Cinerama is the result of a brilliant idea, 15 years of untiring research and the expenditure of millions of dollars. Its inventor, Fred Waller, a tall, bespectacled mechanical and photographic wizard, is a full-time inventor with an extremely practical, well-timed sense of the sort of products the world needs. He's the father of such widely different devices as water skis (aquaplanes were too unstable to suit him), and a remote recording wind direction and velocity indicator. He created a still camera to take a 360o picture. When he had trouble with an ordinary sail on his boat, he sat down and invented a now widely used adjustable sail batten. The Photo-Metric camera that measures a man for a suit of clothes in a fiftieth of a second is his brain-child.
"Fred," says a friend, "is the kind of fellow, who goes out to the barn to build a kitchen shelf and winds up inventing a better nail, a hammer that does the job better, and a new kind of screwdriver."
Most famous of Wallers inventions is his ariel gunnery trainer used by the armed forces in World War II. It saved an estimated 350,000 casualties. In it, four trainees sat in a large room in front of a huge spherical screen on which five synchronized projectors threw movies of enemy planes that dove on the noivce gunner every which way. In a realistic three-dimensional atmosphere, the gunner fired an electronic machine gun at his adversaries. When he fired, his kicking gun only roared. When he hit, he got a "beep." By the time he climbed into a real plane, he'd had not only realistic target practice but the emotional experience of attacking and being attacked.
The trainer was the final step along the road to Cinerama. The theory behind it dates back to Waller's early days when as head of Paramount's trick film department, he produced everything from realistic model shipwrecks to convertible carriage pumpkins for Cinderella. Waller began to use wide-angle lenses for special effects. "I noticed that they produced a faint three-dimensional effect," he says "and figured it was a clue." He began to study sight in people, to find out why they saw the things they did. He hung flaps over the peak of a cap, and experimented to see how much he could discern form the sides of his eyes. It was quite a lot. He walked around with one eye patched to see if he still got dimensional vision in depth. He did.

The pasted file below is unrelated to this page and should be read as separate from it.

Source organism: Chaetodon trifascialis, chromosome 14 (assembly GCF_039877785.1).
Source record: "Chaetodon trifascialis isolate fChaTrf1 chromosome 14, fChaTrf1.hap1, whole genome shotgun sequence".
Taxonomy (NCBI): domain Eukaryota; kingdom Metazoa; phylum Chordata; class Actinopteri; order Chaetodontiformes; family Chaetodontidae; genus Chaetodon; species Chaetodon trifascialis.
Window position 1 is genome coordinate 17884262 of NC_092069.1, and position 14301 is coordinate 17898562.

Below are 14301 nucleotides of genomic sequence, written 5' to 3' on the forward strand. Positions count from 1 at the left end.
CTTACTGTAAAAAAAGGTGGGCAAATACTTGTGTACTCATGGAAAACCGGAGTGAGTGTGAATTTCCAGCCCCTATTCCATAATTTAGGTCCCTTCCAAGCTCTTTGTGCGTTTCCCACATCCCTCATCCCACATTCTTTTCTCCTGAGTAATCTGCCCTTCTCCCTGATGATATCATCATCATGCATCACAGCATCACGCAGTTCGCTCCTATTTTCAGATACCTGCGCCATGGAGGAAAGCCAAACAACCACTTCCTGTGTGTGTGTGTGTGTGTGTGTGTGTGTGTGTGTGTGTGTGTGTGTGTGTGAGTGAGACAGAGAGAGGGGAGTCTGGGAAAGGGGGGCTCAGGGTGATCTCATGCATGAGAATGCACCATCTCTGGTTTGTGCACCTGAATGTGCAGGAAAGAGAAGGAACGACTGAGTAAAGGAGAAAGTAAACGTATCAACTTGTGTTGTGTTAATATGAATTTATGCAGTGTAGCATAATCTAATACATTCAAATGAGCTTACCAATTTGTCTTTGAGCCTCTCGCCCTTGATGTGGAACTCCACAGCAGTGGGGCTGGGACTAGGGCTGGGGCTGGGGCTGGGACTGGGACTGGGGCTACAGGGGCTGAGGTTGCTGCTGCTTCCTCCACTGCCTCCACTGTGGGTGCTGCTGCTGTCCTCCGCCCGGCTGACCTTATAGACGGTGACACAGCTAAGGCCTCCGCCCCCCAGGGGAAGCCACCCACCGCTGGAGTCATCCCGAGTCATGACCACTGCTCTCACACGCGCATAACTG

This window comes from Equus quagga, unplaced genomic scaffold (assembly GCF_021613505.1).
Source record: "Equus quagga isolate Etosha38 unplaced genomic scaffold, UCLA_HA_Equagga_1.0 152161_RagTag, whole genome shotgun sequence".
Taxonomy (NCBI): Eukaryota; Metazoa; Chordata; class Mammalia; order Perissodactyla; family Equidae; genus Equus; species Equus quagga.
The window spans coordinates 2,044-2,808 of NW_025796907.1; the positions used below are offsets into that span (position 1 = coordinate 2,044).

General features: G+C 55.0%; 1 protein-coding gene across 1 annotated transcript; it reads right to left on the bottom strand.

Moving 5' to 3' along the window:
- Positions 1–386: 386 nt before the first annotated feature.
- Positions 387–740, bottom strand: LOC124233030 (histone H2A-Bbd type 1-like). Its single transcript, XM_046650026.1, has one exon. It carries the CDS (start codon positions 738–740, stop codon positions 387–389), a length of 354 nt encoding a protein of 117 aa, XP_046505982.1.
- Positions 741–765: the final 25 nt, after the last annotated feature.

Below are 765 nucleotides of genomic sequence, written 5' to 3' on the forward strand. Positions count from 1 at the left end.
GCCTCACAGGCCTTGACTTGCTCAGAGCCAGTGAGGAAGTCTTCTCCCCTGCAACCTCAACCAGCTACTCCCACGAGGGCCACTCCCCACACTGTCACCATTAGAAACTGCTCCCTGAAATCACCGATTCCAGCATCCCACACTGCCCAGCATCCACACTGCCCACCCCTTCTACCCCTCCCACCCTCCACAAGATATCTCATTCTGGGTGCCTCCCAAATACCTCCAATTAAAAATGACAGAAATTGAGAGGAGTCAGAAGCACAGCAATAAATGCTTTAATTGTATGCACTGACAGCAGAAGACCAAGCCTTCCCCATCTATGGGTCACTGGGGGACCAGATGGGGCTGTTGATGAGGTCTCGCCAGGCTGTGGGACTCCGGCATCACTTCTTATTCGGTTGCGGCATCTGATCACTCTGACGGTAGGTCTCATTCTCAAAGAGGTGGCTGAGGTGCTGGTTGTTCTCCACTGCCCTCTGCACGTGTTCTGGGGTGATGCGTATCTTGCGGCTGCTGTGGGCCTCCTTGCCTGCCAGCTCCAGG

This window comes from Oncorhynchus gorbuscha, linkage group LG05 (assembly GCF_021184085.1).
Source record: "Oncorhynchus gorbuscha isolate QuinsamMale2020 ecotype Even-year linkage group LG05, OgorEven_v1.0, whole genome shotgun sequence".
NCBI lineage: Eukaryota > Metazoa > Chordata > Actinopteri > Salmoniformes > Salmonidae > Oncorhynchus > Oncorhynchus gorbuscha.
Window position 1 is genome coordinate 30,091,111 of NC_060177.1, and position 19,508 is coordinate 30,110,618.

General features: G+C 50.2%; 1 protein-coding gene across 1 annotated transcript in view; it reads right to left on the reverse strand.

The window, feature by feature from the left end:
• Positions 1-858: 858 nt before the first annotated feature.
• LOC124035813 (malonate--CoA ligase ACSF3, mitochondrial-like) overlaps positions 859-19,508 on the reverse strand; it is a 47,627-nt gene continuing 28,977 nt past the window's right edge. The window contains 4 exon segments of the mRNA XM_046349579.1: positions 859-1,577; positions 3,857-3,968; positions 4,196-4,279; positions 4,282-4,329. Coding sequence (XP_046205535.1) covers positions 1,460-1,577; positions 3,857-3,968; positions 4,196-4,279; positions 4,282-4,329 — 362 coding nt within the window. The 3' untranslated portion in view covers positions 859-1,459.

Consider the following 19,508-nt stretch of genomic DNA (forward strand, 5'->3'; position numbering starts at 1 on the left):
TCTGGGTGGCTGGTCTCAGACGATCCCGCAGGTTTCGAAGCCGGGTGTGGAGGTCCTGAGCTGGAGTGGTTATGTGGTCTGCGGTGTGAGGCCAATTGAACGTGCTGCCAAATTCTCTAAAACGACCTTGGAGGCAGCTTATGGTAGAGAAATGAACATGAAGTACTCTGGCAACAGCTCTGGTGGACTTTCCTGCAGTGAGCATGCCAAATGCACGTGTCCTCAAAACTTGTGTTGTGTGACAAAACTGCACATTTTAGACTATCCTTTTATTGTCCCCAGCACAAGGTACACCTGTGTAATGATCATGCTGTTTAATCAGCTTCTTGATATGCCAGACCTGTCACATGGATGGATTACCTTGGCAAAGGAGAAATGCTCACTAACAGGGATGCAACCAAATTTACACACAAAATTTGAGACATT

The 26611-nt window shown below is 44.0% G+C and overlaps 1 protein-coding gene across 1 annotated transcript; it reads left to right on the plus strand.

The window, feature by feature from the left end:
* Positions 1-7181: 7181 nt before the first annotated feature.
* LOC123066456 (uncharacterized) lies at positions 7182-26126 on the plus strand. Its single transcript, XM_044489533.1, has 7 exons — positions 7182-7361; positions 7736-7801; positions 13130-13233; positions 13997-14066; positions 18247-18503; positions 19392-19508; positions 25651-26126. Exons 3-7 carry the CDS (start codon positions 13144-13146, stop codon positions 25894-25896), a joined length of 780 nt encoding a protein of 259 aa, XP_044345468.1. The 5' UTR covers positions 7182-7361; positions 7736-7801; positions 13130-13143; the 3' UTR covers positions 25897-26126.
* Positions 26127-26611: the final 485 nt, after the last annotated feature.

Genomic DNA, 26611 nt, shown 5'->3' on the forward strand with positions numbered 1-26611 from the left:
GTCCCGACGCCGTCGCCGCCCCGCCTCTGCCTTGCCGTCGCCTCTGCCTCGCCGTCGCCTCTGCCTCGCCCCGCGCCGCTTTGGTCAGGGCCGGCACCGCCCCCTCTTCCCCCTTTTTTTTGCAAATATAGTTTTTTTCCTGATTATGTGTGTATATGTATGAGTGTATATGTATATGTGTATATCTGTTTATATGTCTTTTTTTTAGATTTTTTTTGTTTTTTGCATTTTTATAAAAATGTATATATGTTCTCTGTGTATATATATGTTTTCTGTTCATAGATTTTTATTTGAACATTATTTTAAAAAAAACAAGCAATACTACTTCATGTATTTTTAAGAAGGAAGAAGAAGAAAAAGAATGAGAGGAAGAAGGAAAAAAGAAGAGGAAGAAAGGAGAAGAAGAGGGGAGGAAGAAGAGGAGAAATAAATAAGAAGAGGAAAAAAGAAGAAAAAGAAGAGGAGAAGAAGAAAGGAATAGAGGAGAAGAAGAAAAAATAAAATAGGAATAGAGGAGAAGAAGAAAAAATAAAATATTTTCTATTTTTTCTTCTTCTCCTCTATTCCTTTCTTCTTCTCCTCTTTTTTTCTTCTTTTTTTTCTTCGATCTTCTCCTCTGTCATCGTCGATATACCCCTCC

"I learned," he revealed, "that sight is largely an experential phenomenon. The eye lens paints a crude picture on the retina, really. It's the brain that fills in details that it knows from experience should be there."
Once Paramount needed a scene of a young couple clutching each other on the bown of a sinking ship. Fred built a model ship, put two tiny objects in the bow and shot the sequence. "Later," he says, "everyone asked me how I got those minature people to move, wave their arms and gesture so desperately. They hadn't moved at all. They were two shapeless lumps of clay that didn't evne resemble people. The brains--not the eyes--of the audience gave them shape and motion."
According to Waller, stereovision is an actuality only for real close work. It exists only in a small area directly in front of th eyes, and for a distance of about 20 feet. One-eyed people, of course, have none. And yet they get usalbe three-dimensional sight. They drive cars and gauge distances as well as anyone. How? It takes two eyes to get a real stereo effect. "By scores of visual clues that tell their brains where objects are," Waller explains. "One ojbect overlays another and tells them it's nearer; moving objects increase and decrease in size; angular parallax and a host of other things tip them off to the relations of objects to each other."
Waller figured that if he could devise cameraas and projectors that would duplicate most of the normal vision as seen by a pair of human eyes, the human brain would do the rest. Anyone looking at such a picture would beel he was standing in the middle of a real scene. He would be the camera. But how to do this on a a regular screen? It would have to be hundreds of feet wide for such a big angle.
"Then," says Waller, "a famous architect asked me to make him a projected picture display inside a sphere for the New York World's Fair. He had brely mentioned it when I knew I had the answer to my environmental movies. I'd been using flat screens only because I was so accustomed to them. Obviously, a person sees a curved view in real life. The laugh was on me."
Once Waller felt that he had the right idea, it didn't take him long to start work on Cinerama. The first camera was an eleven-eyed monster which produced film for eleven matching projectors to throw on a curved screen. "It was crude," says Fred, "but it gave the audience an experience and I knew I was on my way."
CAPTION: These four films are the heart of Cinerama. The first three produce the left-hand, center and right-hand sections of the picture when projected side by side on the theater screen. The film at the far right carries the six sound tracks which operate the theater's speakers. Picture frames are half again standard height and are advanced six perforations at a time instead of the usual four.